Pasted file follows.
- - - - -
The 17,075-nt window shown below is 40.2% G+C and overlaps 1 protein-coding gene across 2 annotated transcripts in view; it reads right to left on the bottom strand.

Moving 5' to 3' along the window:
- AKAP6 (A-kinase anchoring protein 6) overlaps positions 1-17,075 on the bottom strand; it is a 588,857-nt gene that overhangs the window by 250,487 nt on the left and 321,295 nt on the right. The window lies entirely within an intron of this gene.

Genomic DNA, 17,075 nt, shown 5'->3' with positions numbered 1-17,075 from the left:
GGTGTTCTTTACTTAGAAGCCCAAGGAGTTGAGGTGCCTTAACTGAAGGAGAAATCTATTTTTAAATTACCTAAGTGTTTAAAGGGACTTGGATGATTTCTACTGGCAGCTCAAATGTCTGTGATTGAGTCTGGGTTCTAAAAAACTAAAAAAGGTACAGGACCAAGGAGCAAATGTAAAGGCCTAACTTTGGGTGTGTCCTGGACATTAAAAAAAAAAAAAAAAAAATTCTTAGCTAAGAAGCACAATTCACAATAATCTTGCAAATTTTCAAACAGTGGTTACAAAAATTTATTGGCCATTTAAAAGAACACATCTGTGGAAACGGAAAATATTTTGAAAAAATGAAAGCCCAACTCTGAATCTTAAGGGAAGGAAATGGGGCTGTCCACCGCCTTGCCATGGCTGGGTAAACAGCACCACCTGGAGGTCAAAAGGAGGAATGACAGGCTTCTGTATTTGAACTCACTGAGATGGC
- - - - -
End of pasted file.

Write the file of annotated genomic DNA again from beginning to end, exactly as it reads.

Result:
The 17,075-nt window shown below is 40.2% G+C and overlaps 1 protein-coding gene across 2 annotated transcripts in view; it reads right to left on the bottom strand.

Moving 5' to 3' along the window:
- AKAP6 (A-kinase anchoring protein 6) overlaps positions 1-17,075 on the bottom strand; it is a 588,857-nt gene that overhangs the window by 250,487 nt on the left and 321,295 nt on the right. The window lies entirely within an intron of this gene.

Genomic DNA, 17,075 nt, shown 5'->3' with positions numbered 1-17,075 from the left:
GGTGTTCTTTACTTAGAAGCCCAAGGAGTTGAGGTGCCTTAACTGAAGGAGAAATCTATTTTTAAATTACCTAAGTGTTTAAAGGGACTTGGATGATTTCTACTGGCAGCTCAAATGTCTGTGATTGAGTCTGGGTTCTAAAAAACTAAAAAAGGTACAGGACCAAGGAGCAAATGTAAAGGCCTAACTTTGGGTGTGTCCTGGACATTAAAAAAAAAAAAAAAAAAATTCTTAGCTAAGAAGCACAATTCACAATAATCTTGCAAATTTTCAAACAGTGGTTACAAAAATTTATTGGCCATTTAAAAGAACACATCTGTGGAAACGGAAAATATTTTGAAAAAATGAAAGCCCAACTCTGAATCTTAAGGGAAGGAAATGGGGCTGTCCACCGCCTTGCCATGGCTGGGTAAACAGCACCACCTGGAGGTCAAAAGGAGGAATGACAGGCTTCTGTATTTGAACTCACTGAGATGGC